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Driver and Vehicle Data: Federal Efforts and Stakeholders' Perspectives on Facilitating Data Sharing

GAO-18-98R Published: Oct 26, 2017. Publicly Released: Oct 26, 2017.
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What GAO Found

The Departments of Transportation (DOT) and Justice (DOJ) have facilitated the sharing of states' driver and vehicle data through the development of three driver and vehicle data systems that are required by federal law. These systems include DOT's Commercial Driver's License Information System and the Problem Driver Pointer System and DOJ's National Motor Vehicle Title Information System. GAO identified key steps that DOT and DOJ have taken to facilitate sharing states' driver and vehicle data:

  • Both DOT and DOJ entered into cooperative agreements with the American Association of Motor Vehicle Administrators (AAMVA)--a non-profit organization that represents state officials who administer and enforce motor vehicle laws--to perform various functions for these driver and vehicle data systems. While DOT and DOJ have oversight responsibilities for the systems, AAMVA has, for each system, various day-to-day responsibilities, such as providing technical support to states accessing the systems. 
  • DOT and DOJ have provided varying levels of funding for AAMVA's and states' efforts to connect states' driver and vehicle systems with the three data systems. For example, in fiscal year 2016, the most recent data available, DOT awarded $24 million to 33 states to improve state systems to be compatible with the modernized Commercial Driver's License Information System, among other things. 
  • Both agencies have communicated with states and industry stakeholders to obtain comments and suggestions for improving the systems through AAMVA's various working groups. For example, the Problem Driver Pointer System Working Group (also known as the National Driver Register Working Group) identified some data codes in the system that were associated with state penalties that did not relate to an individual's driving ability (e.g., underage smoking or library fines). As a result, DOT and AAMVA have efforts under way to remove those data codes.

With regard to stakeholders' perspectives on these data systems, selected stakeholders GAO spoke with identified benefits to using all three data systems and some data limitations facing the National Motor Vehicle Title Information System. For example, licensing officials from one state reported that the Problem Driver Pointer System allows them to check information from other jurisdictions and keep those individuals who should not receive licenses from obtaining them. Stakeholders also commented that the National Motor Vehicle Title Information System helps in vehicle theft investigations, including identifying stolen vehicles that remain on the road with cloned identities (i.e., when a vehicle identification plate is replicated and placed on stolen vehicles, making them appear to have a valid identification number).

While stakeholders consider the National Motor Vehicle Title System to be a beneficial tool, they also noted that incomplete data reduce its usefulness. As of August 2017, 12 states and the District of Columbia were not fully participating in the system. Officials GAO spoke with from two of these states--California and Maryland--cited technical challenges and cost as barriers to full participation. These state officials also noted that barriers are best addressed at the state level and they are making progress towards full participation. Additionally, junk yards, scrap yards, and insurance companies are also required by law to report vehicle title data into the National Motor Vehicle Title Information System. However, some stakeholders GAO interviewed said that some junk yards, salvage yards, and insurance companies have not reported data into the system. While DOJ cannot address state barriers, it uses a variety of mechanisms to encourage or compel reporting. For example, since 2012, DOJ has levied $2.1 million in fines against eight non-reporting businesses and resolved hundreds of non-reporting cases without penalties.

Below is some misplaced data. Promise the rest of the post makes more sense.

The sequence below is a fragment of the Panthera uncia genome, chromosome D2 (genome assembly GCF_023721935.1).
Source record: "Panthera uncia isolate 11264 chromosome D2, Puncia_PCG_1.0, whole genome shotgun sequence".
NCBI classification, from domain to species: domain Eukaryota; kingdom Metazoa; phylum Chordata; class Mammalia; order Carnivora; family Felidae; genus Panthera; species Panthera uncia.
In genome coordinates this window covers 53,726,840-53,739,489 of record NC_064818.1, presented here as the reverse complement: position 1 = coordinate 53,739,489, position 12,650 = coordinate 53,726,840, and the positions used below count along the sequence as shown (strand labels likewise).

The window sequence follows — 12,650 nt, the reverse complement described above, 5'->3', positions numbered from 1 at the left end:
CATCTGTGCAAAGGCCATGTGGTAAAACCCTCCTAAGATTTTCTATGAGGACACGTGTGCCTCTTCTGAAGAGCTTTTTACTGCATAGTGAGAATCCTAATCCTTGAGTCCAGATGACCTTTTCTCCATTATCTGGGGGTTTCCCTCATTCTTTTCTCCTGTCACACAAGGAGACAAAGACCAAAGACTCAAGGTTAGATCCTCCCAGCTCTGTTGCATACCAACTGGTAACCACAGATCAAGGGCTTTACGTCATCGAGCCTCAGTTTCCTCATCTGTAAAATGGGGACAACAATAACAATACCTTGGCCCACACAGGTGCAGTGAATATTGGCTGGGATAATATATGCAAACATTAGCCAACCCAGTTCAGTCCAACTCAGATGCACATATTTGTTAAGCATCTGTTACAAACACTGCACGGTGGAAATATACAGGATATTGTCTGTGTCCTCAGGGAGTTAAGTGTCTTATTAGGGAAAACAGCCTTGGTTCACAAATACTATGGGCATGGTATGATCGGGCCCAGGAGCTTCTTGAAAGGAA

Why GAO Did This Study

Consumers, federal and state agencies, and industry stakeholders, including auto dealers and insurance companies, rely on states' driver and vehicle data for a variety of purposes. While states and the District of Columbia collect and maintain driver and vehicle data for licensing and titling purposes, DOT and DOJ help states share and use state driver and vehicle information for various purposes, such as public safety and consumer protection, through three driver and vehicle data systems required by federal law. GAO was asked to provide information on how DOT and DOJ facilitate the sharing of state driver and vehicle data. This report describes: (1) steps DOT and DOJ have taken to facilitate efforts to share state driver and vehicle data among states and with consumers and (2) selected stakeholders' perspectives with regard to sharing state driver and vehicle data. To address these objectives, we focused on three data systems required by federal laws and reviewed relevant documents and interviewed DOT and DOJ officials and AAMVA representatives. We also interviewed officials from four states' licensing agencies and seven stakeholders, including associations and businesses that we selected to represent diverse circumstances and perspectives. The perspectives of the selected states and stakeholders are not generalizable, but they provide illustrations of how the systems work.

For more information, contact Andrew Von Ah at (213) 830-1011 or


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Drivers' licensesFederal lawHighway safetyInformation systemsLaw enforcementLicensesMotor vehiclesPublic safetyData sharingCommercial driver licensesInsurance companies